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Sergey Rachmaninov: Symphony No. 2; Vocalise

Audio Samples

>Rachmaninov, Sergei : Songs (14), Op. 34
>Rachmaninov, Sergei : Symphony no 2 in E minor, Op. 27

Album Summary

>Rachmaninov, Sergei : Songs (14), Op. 34
>Rachmaninov, Sergei : Symphony no 2 in E minor, Op. 27
Conductor Ensemble
  • >
Composer

Notes & Reviews:

In the wake of his 'First Symphony's' catastrophic premiere, Rachmaninov took a decade before commencing his 'Second', painstakingly revising it before conducting the triumphant premiere in 1908. Although haunted, like his 'First', by the 'Dies irae' chant melody, the 'Second Symphony' brims with Rachmaninov's revitalized assurance as a composer, from its brooding opening to the vigorous grandeur of its conclusion. Eric Carmen borrowed the third movement's poignant theme for his popular song 'Never Gonna Fall In Love Again', a tribute to the enduring power of Rachmaninov's Romantic genius.

"Well-played and with a recorded sound that faithfully reproduces the distinctive blend of richness and subtlety in Rachmaninoff's orchestration, the performance is pliable but unexaggerated, poignant and powerful...there is a genuine heart and soul to it as well." -The Telegraph ****

"...here is a performance warmed by musicians who clearly love this symphony. On the whole this is a very 'straight' account, Slatkin only occasionally 'point-making'...but generally his tempos seem so sympathetically chosen that the music speaks eloquently" -BBC Music Magazine ****

Notes & Reviews:

Recording information: Orchestra Hall, the home of the Detroit Symphony Orches (09/24/2009-09/27/2009).



Reviews

Captivating performance! A MUST buy!
Under the baton of Leonard Slatkin, Sergei Rachmaninovís Symphony No. 2 in E minor comes alive. From the very opening motive in the basses Slatkin and the DSO demonstrate their understanding of the internal momentum of the symphony. While, overall, the performance is captivating, their interpretation of both the first and third movements in particular is stunning. The first movement is rife with internal tension that continually builds and releases at just the right moment. The phrasing in both is gorgeous, and the violins soar through the brilliantly paced crescendos. The final movement opens with excitement and energy and drives forward to the final chord and the ovation from the audience. It would have been something special to be in the audience for this performance and thank you to NAXOS for capturing it for a lifetime of repeated listening! And, we cannot forget the CD opener: Rachmaninovís Vocalise, Op. 34, No. 14. Perhaps one of the composerís most famous and most often interpreted works, Slatkin and the DSO revealed a whole new depth to this popular composition. The opening statement of the principal melody extends beautifully like one long sigh floating through air. Each soloing instrument draws out a slightly different shade of meaning, whether itís the fragility of the violin or the calmness of the clarinet. Slatkin draws forth a balance of the calm serenity in the long lines of the melody and swelling intensity in the sudden burst of movement in the developmental section. This is, perhaps, my favorite performance of the Vocalise, and one that I think every Rachmaninov enthusiast should have on their shelves!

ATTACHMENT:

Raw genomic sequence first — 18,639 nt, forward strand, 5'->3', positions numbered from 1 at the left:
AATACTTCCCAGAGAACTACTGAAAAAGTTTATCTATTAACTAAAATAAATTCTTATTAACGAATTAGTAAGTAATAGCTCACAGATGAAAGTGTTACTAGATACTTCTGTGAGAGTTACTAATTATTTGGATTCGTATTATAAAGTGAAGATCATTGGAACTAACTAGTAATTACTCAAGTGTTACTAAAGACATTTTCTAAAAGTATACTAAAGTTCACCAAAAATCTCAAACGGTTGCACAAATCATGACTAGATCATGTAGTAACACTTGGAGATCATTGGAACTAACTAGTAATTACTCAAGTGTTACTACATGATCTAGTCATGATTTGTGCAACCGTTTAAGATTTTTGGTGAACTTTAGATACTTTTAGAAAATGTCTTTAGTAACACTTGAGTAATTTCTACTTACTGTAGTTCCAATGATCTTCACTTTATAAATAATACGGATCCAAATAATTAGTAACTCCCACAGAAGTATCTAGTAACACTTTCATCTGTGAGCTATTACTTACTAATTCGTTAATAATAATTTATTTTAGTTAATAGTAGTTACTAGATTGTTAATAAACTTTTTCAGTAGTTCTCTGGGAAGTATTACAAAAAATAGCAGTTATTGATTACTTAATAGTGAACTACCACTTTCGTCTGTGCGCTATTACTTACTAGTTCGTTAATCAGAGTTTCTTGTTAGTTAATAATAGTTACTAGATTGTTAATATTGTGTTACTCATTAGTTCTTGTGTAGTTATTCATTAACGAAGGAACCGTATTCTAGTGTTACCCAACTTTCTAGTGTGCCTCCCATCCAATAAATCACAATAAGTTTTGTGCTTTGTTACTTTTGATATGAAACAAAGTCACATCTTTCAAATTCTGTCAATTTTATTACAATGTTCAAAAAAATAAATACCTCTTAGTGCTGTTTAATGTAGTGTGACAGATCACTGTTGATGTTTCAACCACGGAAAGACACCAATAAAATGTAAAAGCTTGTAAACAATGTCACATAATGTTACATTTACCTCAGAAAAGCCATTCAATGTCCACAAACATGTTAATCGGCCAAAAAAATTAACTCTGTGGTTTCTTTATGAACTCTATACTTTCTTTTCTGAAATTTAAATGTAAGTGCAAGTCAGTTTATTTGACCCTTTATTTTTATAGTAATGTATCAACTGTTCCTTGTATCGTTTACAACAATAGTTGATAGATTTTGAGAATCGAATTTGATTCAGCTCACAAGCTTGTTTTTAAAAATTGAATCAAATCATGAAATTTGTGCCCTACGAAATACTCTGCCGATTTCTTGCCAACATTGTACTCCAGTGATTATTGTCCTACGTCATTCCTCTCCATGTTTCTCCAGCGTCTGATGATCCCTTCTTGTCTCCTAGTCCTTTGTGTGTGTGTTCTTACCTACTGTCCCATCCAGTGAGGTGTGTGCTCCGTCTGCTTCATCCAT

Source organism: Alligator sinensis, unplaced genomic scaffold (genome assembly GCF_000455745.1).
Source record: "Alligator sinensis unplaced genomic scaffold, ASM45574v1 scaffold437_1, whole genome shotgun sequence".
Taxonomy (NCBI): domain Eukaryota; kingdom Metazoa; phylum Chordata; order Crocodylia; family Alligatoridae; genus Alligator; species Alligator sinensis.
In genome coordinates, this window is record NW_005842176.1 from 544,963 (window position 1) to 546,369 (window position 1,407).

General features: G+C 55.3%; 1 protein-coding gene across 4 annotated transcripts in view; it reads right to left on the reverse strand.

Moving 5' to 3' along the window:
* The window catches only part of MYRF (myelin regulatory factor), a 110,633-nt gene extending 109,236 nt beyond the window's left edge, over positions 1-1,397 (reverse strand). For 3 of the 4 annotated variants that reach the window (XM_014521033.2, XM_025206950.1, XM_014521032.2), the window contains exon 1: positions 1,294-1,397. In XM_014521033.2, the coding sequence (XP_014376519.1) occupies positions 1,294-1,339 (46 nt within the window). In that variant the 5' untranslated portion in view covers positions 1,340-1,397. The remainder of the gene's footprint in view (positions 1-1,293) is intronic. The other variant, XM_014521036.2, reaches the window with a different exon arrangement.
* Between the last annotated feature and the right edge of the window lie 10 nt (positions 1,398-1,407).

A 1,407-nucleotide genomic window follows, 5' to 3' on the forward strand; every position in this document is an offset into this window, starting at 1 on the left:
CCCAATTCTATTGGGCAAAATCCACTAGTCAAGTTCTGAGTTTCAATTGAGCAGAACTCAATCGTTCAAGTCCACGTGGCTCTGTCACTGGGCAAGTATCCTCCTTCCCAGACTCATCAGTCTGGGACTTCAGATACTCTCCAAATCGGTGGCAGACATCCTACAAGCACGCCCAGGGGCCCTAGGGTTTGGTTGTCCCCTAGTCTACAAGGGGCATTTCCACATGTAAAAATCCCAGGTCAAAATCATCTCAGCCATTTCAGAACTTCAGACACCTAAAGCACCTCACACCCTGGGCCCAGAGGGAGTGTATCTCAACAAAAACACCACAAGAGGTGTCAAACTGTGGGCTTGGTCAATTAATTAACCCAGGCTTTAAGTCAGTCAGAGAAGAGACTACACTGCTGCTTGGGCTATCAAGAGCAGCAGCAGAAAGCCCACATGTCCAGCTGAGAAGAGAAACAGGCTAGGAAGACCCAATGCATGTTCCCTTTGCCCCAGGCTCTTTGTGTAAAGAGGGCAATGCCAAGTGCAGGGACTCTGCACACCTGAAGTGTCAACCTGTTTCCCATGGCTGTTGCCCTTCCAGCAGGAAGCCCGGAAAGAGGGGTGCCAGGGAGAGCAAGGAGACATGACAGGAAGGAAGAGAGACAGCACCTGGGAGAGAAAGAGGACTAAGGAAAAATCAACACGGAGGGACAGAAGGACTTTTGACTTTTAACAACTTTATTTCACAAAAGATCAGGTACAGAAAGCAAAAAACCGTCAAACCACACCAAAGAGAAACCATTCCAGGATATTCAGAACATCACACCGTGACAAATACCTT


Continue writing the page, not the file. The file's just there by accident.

Submitted on 03/04/10 by Em 
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Works Details

>Rachmaninov, Sergei : Songs (14), Op. 34
  • Conductor: Leonard Slatkin
  • Notes: Orchestra Hall, the home of the Detroit Symphony Orchestra, Detroit, USA (09/24/2009-09/27/2009)
  • Running Time: 6 min. 41 sec.
  • Period Time: Post Romantic

>Rachmaninov, Sergei : Symphony no 2 in E minor, Op. 27
  • Conductor: Leonard Slatkin
  • Notes: Orchestra Hall, the home of the Detroit Symphony Orchestra, Detroit, USA (09/24/2009-09/27/2009)
  • Running Time: 53 min. 18 sec.
  • Period Time: Post Romantic
  • Form: Orchestral
  • Written: 1906-1907